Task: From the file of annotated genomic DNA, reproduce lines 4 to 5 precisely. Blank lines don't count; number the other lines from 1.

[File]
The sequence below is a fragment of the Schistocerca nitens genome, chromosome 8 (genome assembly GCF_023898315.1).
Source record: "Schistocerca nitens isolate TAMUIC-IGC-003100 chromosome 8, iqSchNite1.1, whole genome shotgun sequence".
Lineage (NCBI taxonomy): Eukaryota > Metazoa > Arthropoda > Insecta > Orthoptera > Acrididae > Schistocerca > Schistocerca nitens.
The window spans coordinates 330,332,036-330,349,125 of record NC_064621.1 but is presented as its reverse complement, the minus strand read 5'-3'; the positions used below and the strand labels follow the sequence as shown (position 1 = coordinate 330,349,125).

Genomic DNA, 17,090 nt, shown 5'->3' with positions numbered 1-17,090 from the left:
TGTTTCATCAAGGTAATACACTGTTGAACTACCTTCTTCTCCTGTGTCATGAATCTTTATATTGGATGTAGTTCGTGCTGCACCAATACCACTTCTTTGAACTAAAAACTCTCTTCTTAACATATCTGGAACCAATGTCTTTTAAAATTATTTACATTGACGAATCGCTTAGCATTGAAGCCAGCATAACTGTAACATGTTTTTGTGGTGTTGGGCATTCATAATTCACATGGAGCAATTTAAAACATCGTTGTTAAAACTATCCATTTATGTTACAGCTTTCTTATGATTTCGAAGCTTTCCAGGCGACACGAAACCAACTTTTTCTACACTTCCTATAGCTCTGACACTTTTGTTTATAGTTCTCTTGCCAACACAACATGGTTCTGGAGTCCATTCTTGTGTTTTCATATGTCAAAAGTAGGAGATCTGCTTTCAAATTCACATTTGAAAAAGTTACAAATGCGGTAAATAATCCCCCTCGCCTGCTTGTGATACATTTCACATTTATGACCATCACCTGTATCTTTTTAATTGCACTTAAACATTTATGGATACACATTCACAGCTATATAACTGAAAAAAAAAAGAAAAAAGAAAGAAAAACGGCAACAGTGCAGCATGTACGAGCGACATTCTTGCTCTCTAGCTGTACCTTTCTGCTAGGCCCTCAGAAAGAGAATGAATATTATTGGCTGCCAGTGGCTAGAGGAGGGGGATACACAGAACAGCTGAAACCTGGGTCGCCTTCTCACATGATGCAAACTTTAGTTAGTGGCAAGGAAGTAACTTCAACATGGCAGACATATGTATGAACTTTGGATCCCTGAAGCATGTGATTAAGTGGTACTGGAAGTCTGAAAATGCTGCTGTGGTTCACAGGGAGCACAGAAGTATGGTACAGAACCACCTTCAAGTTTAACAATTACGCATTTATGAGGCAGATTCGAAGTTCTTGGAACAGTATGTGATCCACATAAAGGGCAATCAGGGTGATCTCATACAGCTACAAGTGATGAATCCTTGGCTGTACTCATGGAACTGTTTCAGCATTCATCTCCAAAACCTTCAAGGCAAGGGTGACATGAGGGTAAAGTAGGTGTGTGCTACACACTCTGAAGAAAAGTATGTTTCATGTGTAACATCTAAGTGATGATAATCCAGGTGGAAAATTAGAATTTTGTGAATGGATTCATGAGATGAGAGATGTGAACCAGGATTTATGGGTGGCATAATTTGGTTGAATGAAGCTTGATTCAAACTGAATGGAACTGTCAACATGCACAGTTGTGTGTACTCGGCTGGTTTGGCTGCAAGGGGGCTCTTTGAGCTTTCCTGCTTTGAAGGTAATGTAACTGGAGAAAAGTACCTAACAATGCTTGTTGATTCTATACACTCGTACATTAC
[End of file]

The window spans coordinates 330,332,036-330,349,125 of record NC_064621.1 but is presented as its reverse complement, the minus strand read 5'-3'; the positions used below and the strand labels follow the sequence as shown (position 1 = coordinate 330,349,125).

Genomic DNA, 17,090 nt, shown 5'->3' with positions numbered 1-17,090 from the left: